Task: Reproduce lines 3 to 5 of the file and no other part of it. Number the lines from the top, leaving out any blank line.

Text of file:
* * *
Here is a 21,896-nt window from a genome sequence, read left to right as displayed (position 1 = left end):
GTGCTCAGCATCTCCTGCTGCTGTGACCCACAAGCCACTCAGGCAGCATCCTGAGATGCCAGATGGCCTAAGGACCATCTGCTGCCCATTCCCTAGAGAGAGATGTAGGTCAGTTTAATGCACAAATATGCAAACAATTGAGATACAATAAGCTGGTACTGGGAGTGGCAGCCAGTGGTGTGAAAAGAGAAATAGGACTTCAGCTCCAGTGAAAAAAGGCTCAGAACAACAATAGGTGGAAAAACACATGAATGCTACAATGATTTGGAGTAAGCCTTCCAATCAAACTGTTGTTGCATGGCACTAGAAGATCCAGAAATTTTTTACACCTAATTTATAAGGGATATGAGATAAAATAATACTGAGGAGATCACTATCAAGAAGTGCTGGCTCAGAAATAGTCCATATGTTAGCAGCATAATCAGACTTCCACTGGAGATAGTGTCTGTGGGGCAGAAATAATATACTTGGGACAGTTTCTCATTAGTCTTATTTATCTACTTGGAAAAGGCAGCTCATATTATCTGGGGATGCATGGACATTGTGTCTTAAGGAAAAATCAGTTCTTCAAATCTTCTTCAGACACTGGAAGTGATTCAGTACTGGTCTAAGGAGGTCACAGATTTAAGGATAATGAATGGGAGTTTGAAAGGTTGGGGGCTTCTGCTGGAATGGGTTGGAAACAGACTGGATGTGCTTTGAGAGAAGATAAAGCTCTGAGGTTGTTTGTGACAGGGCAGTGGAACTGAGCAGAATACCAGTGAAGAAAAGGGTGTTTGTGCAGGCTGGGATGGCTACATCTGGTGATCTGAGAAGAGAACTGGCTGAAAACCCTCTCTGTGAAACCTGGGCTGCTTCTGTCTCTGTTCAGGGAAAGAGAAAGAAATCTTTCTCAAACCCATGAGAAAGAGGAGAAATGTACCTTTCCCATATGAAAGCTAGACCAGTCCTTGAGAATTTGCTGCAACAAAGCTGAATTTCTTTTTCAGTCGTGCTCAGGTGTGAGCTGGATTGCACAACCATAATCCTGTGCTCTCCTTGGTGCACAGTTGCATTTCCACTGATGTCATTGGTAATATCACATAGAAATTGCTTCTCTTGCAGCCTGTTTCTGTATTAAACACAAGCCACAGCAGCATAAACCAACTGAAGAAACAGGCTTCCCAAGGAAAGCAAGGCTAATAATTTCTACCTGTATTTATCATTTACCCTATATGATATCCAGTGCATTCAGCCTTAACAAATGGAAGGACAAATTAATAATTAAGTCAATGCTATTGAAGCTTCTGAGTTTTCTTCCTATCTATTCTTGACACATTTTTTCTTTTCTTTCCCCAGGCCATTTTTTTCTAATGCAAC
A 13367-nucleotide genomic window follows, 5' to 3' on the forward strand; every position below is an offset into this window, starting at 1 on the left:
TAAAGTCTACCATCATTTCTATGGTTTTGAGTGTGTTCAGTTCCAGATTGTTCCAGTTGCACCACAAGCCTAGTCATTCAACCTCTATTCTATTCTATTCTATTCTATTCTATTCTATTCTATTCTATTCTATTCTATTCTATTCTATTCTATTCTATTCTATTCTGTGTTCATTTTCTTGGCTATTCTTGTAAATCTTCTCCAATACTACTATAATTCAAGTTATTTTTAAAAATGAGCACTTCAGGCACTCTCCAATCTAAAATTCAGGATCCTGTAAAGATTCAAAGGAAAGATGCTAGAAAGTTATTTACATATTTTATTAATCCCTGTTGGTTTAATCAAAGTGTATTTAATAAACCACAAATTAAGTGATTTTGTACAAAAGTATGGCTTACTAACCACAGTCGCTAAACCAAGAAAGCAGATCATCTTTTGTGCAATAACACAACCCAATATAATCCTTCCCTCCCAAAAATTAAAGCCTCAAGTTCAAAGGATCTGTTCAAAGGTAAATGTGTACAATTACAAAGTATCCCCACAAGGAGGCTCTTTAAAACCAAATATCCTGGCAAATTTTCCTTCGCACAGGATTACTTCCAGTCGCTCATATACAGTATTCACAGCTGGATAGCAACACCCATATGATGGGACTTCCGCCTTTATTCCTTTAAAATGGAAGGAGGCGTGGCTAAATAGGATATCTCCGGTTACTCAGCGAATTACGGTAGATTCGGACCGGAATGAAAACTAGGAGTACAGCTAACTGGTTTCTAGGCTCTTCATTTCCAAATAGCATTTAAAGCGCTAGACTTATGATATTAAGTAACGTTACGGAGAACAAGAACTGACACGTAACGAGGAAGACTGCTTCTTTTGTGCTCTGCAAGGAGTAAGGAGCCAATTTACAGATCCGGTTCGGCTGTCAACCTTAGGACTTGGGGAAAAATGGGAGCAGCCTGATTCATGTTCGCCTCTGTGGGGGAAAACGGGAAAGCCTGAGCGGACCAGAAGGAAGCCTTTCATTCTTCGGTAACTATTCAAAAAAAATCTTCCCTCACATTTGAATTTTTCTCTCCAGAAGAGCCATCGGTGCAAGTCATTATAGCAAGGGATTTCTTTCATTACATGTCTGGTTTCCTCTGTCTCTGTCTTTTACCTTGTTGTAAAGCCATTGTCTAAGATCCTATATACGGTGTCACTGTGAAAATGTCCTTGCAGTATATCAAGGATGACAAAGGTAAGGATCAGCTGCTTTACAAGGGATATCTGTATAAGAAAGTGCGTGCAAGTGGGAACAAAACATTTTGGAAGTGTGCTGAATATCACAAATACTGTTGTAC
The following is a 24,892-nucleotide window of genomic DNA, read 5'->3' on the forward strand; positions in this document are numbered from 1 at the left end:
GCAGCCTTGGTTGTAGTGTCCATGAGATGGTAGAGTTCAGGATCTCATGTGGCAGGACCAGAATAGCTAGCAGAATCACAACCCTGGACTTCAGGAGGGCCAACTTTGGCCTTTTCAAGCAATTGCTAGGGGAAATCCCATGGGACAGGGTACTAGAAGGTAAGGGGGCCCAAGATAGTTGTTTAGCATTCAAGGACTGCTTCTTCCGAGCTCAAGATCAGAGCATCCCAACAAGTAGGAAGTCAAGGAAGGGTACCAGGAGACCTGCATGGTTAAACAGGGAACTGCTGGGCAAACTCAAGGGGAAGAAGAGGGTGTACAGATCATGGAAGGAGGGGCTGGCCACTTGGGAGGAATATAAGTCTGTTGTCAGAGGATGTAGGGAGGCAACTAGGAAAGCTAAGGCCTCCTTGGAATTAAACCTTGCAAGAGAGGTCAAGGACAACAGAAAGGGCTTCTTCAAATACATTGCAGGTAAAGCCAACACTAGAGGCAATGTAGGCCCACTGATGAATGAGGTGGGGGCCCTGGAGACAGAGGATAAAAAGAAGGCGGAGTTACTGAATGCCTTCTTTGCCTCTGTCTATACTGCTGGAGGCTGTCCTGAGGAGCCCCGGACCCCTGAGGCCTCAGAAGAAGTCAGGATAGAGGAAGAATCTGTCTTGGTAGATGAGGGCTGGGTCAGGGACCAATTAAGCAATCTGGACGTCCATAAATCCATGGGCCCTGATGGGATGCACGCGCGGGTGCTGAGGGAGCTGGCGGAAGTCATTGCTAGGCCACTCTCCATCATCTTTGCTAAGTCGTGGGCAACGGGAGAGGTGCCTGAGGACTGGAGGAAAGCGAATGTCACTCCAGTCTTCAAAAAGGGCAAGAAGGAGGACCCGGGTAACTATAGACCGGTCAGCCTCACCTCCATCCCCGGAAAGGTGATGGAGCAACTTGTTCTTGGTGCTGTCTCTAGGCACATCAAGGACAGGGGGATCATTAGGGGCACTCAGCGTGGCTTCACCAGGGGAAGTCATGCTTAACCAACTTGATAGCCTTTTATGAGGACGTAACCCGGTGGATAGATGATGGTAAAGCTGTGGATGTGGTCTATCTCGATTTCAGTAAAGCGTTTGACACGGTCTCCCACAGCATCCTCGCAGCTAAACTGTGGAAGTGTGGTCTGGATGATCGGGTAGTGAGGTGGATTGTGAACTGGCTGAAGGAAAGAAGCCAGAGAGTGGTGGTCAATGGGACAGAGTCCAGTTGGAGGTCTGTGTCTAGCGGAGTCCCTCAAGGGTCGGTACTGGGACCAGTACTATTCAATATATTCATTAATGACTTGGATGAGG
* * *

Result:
A 13367-nucleotide genomic window follows, 5' to 3' on the forward strand; every position below is an offset into this window, starting at 1 on the left:
TAAAGTCTACCATCATTTCTATGGTTTTGAGTGTGTTCAGTTCCAGATTGTTCCAGTTGCACCACAAGCCTAGTCATTCAACCTCTATTCTATTCTATTCTATTCTATTCTATTCTATTCTATTCTATTCTATTCTATTCTATTCTATTCTATTCTATTCTATTCTGTGTTCATTTTCTTGGCTATTCTTGTAAATCTTCTCCAATACTACTATAATTCAAGTTATTTTTAAAAATGAGCACTTCAGGCACTCTCCAATCTAAAATTCAGGATCCTGTAAAGATTCAAAGGAAAGATGCTAGAAAGTTATTTACATATTTTATTAATCCCTGTTGGTTTAATCAAAGTGTATTTAATAAACCACAAATTAAGTGATTTTGTACAAAAGTATGGCTTACTAACCACAGTCGCTAAACCAAGAAAGCAGATCATCTTTTGTGCAATAACACAACCCAATATAATCCTTCCCTCCCAAAAATTAAAGCCTCAAGTTCAAAGGATCTGTTCAAAGGTAAATGTGTACAATTACAAAGTATCCCCACAAGGAGGCTCTTTAAAACCAAATATCCTGGCAAATTTTCCTTCGCACAGGATTACTTCCAGTCGCTCATATACAGTATTCACAGCTGGATAGCAACACCCATATGATGGGACTTCCGCCTTTATTCCTTTAAAATGGAAGGAGGCGTGGCTAAATAGGATATCTCCGGTTACTCAGCGAATTACGGTAGATTCGGACCGGAATGAAAACTAGGAGTACAGCTAACTGGTTTCTAGGCTCTTCATTTCCAAATAGCATTTAAAGCGCTAGACTTATGATATTAAGTAACGTTACGGAGAACAAGAACTGACACGTAACGAGGAAGACTGCTTCTTTTGTGCTCTGCAAGGAGTAAGGAGCCAATTTACAGATCCGGTTCGGCTGTCAACCTTAGGACTTGGGGAAAAATGGGAGCAGCCTGATTCATGTTCGCCTCTGTGGGGGAAAACGGGAAAGCCTGAGCGGACCAGAAGGAAGCCTTTCATTCTTCGGTAACTATTCAAAAAAAATCTTCCCTCACATTTGAATTTTTCTCTCCAGAAGAGCCATCGGTGCAAGTCATTATAGCAAGGGATTTCTTTCATTACATGTCTGGTTTCCTCTGTCTCTGTCTTTTACCTTGTTGTAAAGCCATTGTCTAAGATCCTATATACGGTGTCACTGTGAAAATGTCCTTGCAGTATATCAAGGATGACAAAGGTAAGGATCAGCTGCTTTACAAGGGATATCTGTATAAGAAAGTGCGTGCAAGTGGGAACAAAACATTTTGGAAGTGTGCTGAATATCACAAATACTGTTGTAC
The following is a 24,892-nucleotide window of genomic DNA, read 5'->3' on the forward strand; positions in this document are numbered from 1 at the left end: